In between stall cleanings, horse riding, and visiting, I had a walk through the Goetheanum bookstore and took the kids for a day trip into the big city-- Basel.  We hit all our favorite spots, and the kids were so happy to see that the Heisse Marroni (hot chestnut) vendors had already set up near the Rhine.  We also managed to attend the Jugend Zirkus (youth circus) one night.  One of our homeschooling friends had joined last summer, and it was so fun to see her transformation into a circus performer.  She gave us a little behind the scenes tour of all the circus wagons.  It was so fascinating!

Twenty children participate in this circus and travel around from town to town, not only performing but setting up and taking down their circus tent.  They have a team of wagons pulled by tractors, and the kids live together in the wagons during circus weeks.  They even have a kitchen wagon and a bathroom wagon.  The whole idea was so interesting, and of course so foreign to anything I grew up with in the states.  Of course Sunburst immediately wanted to move back to Switzerland so she could join up.

And if that wasn't enough excitement, on our very last day we awoke to a hard rain and flooding.  Nothing says camping vacation like flooding!!!  No wonder the kids are all sick...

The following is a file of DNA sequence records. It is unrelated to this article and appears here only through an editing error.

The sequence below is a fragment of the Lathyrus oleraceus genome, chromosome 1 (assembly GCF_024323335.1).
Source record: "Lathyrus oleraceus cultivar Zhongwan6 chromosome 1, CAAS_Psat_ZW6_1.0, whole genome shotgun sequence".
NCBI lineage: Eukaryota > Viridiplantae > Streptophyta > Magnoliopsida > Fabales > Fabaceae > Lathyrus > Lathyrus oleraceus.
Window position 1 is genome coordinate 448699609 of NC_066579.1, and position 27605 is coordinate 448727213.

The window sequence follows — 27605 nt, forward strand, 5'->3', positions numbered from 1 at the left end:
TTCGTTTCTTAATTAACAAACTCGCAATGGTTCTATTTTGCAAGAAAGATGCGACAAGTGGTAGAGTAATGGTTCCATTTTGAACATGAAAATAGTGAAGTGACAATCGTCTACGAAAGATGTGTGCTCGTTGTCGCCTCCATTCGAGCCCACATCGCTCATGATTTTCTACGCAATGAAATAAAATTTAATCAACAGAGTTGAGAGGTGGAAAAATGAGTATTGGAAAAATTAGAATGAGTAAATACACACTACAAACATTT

It's time for me to make more tea and wipe more noses, but I'll be back tomorrow to regale you with pictures of the flood.  For today, I'll leave you with pictures of the new angel sculptures outside the Goetheanum.  Aren't they lovely?!


  1. Happy to hear you had a good time, despite the rain. But sorry to hear that you're sick: Gute Besserung!!! Looking forward to the dramatic flooding pictures.

  2. Oh no...bummer that the kids are all sick. I hope you and Einstein don't get the bug too. What a lovely time you had in Switzerland though (despite the rains...I wouldn't camp even without the rains, let alone with. I'm just old and unadventurous now)! That youth circus idea intrigues me. It's a lot of responsibility for the kids; they must be so mature. And speaking of mature, your girls are so cute and mature!

    Hope you'll all get some rest and the kids will recover soon! xo

    1. Thanks, my old and unadventurous friend. ;) I thought you'd find the circus intriguing. Can you imagine your average American teen having that kind of responsibility and freedom? Unthinkable! These Swiss kids certainly have had to be more mature from early on, but they are still kids... only their rebelliousness seems a lot less dangerous than what you might expect from American teens. I overheard one bragging that when they were in the city they all went out and drank colas and coffee-- something forbidden to her at home.

      Who knew that the sweet taste of freedom has the flavor of coffee?!! And to think I've been taking it for granted all these years... :)

    2. LOL! That's so funny about the colas and coffee "rebellion"! There are a lot of times when I wonder where and how North Americans went wrong in raising their kids.